The Huddersfield and District Archaeological Society was founded in 1956 and "actively studies, explores and records the archaeology of the Huddersfield area....covering prehistory, the Roman and mediaeval periods and the archaeology of the recent past."
Gerrie Brown, HDAS archivist, has prepared the following short history of the Society:
Antiquarians first took note of the Roman fort at Slack near Outlane in the 18th century and in 1863 a few gentlemen interested in archaeology formed a friendly group to discuss the feasibility of forming a society for the parishes of Kirkburton and Almondbury. The area of interest was soon extended to the entire Deanery of Huddersfield and this was confirmed in a public meeting on 8th July 1864 which established the Huddersfield Archaeological and Topographical Association. At a General Meeting of the Association on 5th June 1865 the area of interest was extended to include the south west part of the county of York. The main purpose of this meeting was to report on the fund raising that was to allow the successful excavation of the bath house and part of the Roman fort. In 1870 the area of interest was expanded to include all of Yorkshire and the name was changed to reflect this to Yorkshire Archaeological and Topographical Association and in 1893 to Yorkshire Archaeological Society. Then in 1896 the Society left its home town of Huddersfield and became established in Leeds where it still prospers under its latest 2016 title as the Yorkshire Archaeological & Historical Society.
After a gap of sixty years a later group of Huddersfield enthusiasts met in the Tolson Memorial Museum on 20th June 1956 determined to re-start active archaeology in the area to protect the known sites and explore new locations of historic and prehistoric interest.
So began the Huddersfield and District Archaeological Society and by the date of the first Annual General Meeting on 8th December 1956 the membership numbered 36 and the cash in hand was £3. 3s. 8d. Sixty years later there are substantial reserves in the bank, a thriving membership of over 120 and strong bonds with the Kirklees Young Archaeologists Club.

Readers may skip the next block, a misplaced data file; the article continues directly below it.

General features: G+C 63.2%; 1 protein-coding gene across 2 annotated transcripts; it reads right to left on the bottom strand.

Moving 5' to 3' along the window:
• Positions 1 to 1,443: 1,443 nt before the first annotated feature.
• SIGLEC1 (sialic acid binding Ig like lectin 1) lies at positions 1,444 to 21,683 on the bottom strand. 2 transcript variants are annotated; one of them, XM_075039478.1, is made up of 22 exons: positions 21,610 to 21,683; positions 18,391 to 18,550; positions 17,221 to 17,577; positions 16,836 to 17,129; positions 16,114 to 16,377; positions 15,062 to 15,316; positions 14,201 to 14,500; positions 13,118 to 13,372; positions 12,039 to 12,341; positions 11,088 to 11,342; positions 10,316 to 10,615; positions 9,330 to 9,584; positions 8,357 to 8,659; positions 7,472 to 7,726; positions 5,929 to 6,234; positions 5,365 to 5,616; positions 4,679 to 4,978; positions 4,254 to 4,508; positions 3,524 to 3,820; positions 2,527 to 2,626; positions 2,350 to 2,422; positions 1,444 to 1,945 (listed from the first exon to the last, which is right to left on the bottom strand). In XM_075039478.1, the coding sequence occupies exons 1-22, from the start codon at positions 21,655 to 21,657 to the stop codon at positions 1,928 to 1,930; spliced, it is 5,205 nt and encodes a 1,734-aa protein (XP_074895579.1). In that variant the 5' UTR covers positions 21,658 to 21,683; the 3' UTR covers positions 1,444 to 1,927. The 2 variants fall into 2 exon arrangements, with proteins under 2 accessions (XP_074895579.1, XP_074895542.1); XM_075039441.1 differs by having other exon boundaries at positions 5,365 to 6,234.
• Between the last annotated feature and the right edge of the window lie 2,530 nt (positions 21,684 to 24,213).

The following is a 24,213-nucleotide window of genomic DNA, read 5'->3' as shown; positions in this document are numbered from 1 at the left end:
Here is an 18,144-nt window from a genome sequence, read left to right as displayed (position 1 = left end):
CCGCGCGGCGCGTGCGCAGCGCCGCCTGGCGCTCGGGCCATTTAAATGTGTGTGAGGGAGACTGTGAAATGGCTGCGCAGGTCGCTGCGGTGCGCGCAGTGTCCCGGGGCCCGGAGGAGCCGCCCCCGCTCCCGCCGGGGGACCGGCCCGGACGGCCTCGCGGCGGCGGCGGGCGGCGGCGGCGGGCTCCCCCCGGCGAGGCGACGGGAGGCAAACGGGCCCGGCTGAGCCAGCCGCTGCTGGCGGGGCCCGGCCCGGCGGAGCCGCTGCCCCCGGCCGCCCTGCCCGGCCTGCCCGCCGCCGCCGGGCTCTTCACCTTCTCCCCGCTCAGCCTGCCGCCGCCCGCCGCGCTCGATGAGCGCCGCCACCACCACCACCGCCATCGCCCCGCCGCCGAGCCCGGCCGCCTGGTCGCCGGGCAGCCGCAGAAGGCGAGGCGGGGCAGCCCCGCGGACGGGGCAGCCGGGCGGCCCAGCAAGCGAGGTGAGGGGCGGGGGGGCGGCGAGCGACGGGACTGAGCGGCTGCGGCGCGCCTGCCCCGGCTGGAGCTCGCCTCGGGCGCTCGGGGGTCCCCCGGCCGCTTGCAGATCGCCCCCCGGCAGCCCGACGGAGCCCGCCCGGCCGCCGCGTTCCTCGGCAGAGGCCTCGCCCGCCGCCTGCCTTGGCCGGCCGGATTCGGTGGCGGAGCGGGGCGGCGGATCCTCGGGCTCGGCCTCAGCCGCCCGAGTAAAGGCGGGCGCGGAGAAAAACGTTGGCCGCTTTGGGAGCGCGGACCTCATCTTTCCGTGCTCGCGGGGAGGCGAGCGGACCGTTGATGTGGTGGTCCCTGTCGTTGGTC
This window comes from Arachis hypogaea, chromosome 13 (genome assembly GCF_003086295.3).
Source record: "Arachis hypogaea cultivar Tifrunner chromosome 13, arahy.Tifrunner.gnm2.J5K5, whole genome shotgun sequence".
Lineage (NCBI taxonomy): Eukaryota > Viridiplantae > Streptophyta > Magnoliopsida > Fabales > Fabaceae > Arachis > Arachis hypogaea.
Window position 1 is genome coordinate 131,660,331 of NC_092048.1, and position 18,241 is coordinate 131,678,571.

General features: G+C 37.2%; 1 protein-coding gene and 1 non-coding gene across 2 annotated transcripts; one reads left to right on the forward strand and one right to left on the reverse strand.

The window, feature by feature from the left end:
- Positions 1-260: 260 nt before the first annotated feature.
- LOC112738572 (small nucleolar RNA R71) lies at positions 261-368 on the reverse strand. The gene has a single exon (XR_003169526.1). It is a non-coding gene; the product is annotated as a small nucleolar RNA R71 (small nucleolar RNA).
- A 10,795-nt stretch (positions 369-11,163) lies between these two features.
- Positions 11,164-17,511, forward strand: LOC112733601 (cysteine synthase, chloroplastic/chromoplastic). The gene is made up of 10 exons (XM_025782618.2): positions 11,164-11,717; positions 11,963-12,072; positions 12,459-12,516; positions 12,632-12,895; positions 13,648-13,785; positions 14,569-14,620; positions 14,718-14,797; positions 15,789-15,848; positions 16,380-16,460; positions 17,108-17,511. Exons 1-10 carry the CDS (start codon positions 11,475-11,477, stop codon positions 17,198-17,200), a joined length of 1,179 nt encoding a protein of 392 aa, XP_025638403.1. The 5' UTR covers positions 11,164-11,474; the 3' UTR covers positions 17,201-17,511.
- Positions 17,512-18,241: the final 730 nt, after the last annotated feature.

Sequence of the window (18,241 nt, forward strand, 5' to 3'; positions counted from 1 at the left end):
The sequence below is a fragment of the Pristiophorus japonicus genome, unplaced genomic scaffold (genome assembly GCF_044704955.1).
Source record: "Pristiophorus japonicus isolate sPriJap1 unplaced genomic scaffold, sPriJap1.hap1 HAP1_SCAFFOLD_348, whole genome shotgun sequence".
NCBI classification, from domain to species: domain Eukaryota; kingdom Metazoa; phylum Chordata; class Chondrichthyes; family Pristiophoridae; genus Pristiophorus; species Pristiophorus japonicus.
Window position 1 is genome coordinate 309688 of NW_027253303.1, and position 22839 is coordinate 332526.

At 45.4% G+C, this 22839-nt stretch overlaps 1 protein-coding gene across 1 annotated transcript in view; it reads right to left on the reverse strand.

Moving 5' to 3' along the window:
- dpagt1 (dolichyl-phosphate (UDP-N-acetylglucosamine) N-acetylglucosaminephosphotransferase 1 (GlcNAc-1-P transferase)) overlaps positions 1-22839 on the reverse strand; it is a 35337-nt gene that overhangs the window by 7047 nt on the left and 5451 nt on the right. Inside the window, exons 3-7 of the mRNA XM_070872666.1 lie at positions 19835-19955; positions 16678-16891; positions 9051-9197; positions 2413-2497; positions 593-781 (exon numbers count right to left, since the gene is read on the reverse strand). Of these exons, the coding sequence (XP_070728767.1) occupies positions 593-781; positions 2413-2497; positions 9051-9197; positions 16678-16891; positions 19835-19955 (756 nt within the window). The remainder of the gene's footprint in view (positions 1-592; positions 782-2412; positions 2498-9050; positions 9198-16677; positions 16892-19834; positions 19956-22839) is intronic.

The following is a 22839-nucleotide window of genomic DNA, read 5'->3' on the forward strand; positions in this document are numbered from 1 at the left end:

The President and officers of the Society are supported by a Committee who manage the activities which include excavations, a regular lecture series and occasional visits to sites of archaeological interest across the country. Participation in field work is encouraged and tuition and guidance is available for volunteers who may be new to the open air exercise of surveying, test pits and trenching. The summer season of 2016 had three separate sites under investigation and over the years more than thirty have been completed and reported.
It was the Myers Wood project of 2002-04 that first brought the Society into national recognition as it reported on the discovery of a medieval iron working site that had been controlled by the Cistercian Abbey of Roche. This was a joint project with the University of Bradford who provided help with the geophysical survey, the laboratory analysis of slag finds and the complex archaeomagnetic and radiocarbon dating. The importance of the discovery was recognised by English Heritage who declared the wood to be a site of national importance. The high standard of the excavation work and the excellence of the reports and publications led to British Archaeological Awards in 2004 and the winning of the Mick Aston Presentation Award.
In 2008 HDAS published THE ROMANS CAME THIS WAY which recorded over thirty years of diligent work by teams of members discovering and excavating the Roman Military Way across the Yorkshire Pennines.
Collaboration with Bradford and other universities has been maintained and there are close ties with many professional experts in the study of pottery and glass artefacts. These were all deployed in a series of digs in the vicus area to the north of Slack fort in 2007-08 and 2010. This work was accepted for publication in the prestigious BAR (British Archaeological Reports) series in 2015 in which the dating and occupation sequence of the site was re-assessed. This has persuaded Historic England to significantly increase the scheduled area around the Slack Roman fort site.
Due to the diminishing funding available to professional archaeologists, HDAS has been asked to play a leading role in the investigation of another important location in the Huddersfield area. This is likely to be the pattern of many joint investigations in the future.
Further information about the Society can be found at http://www.huddarch.org.uk/.